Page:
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Will 2013 Bring A Paid Link Resurgence?
With Google rolling out frequent changes, the last couple of years have been alternately amazingly fun and freakishly terrifying for anyone who builds links or has links built.
It should be clear by now that your site can be harmed by poor quality links, whether you bought them or got them for free, or heck, didn’t even intentionally get them. I previously stated (in several places) that I thought negative SEO was more of a scare tactic than a reality but I’ve since changed my mind after witnessing it firsthand a few times.
As much as some people like to think that links aren’t as important as link builders make them out to be, they’re still one of the easiest ways to cause harm to a site even if they’re no longer the easiest way to rank one.
Google Adjusts Webmaster Guidelines; Panic Ensues
With Google’s updated Webmaster Guidelines for link schemes I’m starting to think that paid links aren’t actually going away anytime soon as some are predicting.
Any optimization is an effort to manipulate the quality of Google’s search results, correct? I mean, why else would you bother? You want your site to have better visibility, and you aren’t going to leave that up to Google. These “link schemes” worry me because it’s not just paid links that are being fussed about now, it’s manipulative links, poor quality links, crappy directory links. It’s all links, basically.
If this is true, will people start to buy more links? I think they might. And yes, this is my version of “Predictions for 2013” in an informal manner. And yes again, I don’t have huge issues with paid links, but I’m not suggesting that anyone should go that route; I am merely explaining why I think they might.
The Problem With Free
Lots of us used to think that any link was a good link provided it was free, but that isn’t the case anymore. I’ve looked at a few sites that were warned and penalized, sites that have cleaned up all their paid links (or never actually had any paid links), asked for reconsideration, and been denied because they still show unnatural links.
The common theme here is that these remaining “unnatural” links aren’t paid links. They just happen to be on sites that have little to no value. Maybe they once did, but they no longer do.
The Need To Control
Think about this: if you’re no longer going to get away with placing low-value links, you’ll either agree that content is king and work that angle or you’ll try and control the whole process on your own. Controlling any marketing process tends to cost money.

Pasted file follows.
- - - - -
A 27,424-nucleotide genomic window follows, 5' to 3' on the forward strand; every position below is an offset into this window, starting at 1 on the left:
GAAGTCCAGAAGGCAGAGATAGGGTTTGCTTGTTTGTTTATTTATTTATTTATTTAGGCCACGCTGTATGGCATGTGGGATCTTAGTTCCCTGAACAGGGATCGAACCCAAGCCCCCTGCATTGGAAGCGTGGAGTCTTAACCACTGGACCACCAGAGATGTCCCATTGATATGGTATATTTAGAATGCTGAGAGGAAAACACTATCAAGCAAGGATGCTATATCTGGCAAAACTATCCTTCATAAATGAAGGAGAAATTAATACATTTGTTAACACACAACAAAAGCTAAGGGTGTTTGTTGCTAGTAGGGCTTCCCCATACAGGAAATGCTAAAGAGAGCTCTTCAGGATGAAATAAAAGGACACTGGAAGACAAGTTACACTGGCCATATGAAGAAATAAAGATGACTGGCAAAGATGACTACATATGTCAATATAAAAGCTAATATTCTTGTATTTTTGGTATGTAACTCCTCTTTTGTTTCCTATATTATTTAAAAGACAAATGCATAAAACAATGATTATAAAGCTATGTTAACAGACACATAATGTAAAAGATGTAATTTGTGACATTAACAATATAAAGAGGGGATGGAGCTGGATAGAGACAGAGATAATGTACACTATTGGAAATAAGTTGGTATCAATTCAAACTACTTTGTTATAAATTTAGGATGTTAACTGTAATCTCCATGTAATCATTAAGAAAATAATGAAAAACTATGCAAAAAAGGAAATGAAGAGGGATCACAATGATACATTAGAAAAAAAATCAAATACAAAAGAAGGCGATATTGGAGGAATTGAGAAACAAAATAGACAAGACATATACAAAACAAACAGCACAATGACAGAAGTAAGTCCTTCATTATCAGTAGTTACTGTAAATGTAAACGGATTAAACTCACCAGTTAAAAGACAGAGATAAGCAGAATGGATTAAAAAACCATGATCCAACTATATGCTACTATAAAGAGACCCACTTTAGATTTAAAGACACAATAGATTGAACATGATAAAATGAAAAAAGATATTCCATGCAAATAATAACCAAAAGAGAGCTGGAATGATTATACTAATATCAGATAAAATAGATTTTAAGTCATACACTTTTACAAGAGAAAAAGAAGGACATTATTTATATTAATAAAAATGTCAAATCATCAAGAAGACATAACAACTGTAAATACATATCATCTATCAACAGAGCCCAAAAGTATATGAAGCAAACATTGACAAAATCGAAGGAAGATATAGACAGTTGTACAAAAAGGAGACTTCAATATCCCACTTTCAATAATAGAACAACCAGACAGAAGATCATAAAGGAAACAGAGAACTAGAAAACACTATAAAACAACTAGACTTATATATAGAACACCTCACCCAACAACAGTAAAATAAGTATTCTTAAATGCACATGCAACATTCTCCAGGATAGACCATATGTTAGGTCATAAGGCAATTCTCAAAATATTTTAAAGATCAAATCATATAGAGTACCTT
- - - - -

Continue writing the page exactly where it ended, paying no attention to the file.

With people now charging to take an existing link down, I can’t see the payment bit of things simmering down completely, as webmasters now stand to make money off placing links, keeping them up, and removing them when they can make money. If there’s any money to be made, webmasters will usually find a way to charge.
And this: when sites have done everything the right way yet still have problems with every Google update, what does that tell us? Some sites may be sensitive, but when it’s your business on the line and you’re trying to do things the right way but it’s not paying off, what are you going to do? Sit and wait and hope it will all work out in the end, or pay for action?
Please note that by saying that, I’m not advocating that anyone buys links. I’m simply bringing up potential issues as Google attempts to subvert a process that continually evolves. I’ve talked to many site owners who say that they want to do things the “right” way but they don’t really think that they can, as they will keep losing ground to competitors who don’t have a problem with overt violations.
What New Ways Of Manipulation Will This Bring?
I’ve looked at link profiles that are full of good paid links and they are ten times better than some profiles filled with nothing but free ones. If the theory holds that we’re moving towards a more semantic web, then anchor text won’t matter as much which means that people will find other things to manipulate and instead of just buying links, they’ll potentially be buying authors. They’ll be buying content surrounding links they already have. They will develop new ways of rising about competitors by buying negative sentiments where their competitors have links.
Google’s constant attempts to crack down serve only to spawn new and harder-to-catch ways to win. It sounds harsh but I know that no matter what methods they develop of controlling manipulation in one form, people will find ways to manipulate something else, until that gets smacked too, and they start over again.
People like to think that any paid link will stand out, but you probably encounter paid links every day and you have no idea that they haven’t been editorially given. As Danny Sullivan pointed out recently, you can buy press releases that contain links but Google doesn’t yet penalize these. He goes on to say that they apparently don’t carry any weight, just like a paid no-followed link, but my point is that you cannot always identify a paid link without doing some digging.
There are definitely some stupid link buyers out there of course, but there are some incredibly clever ones as well.
At the very least, 2013 should be a very interesting year for link building.
Puppetpenguin image, used under license from Creative Commons.
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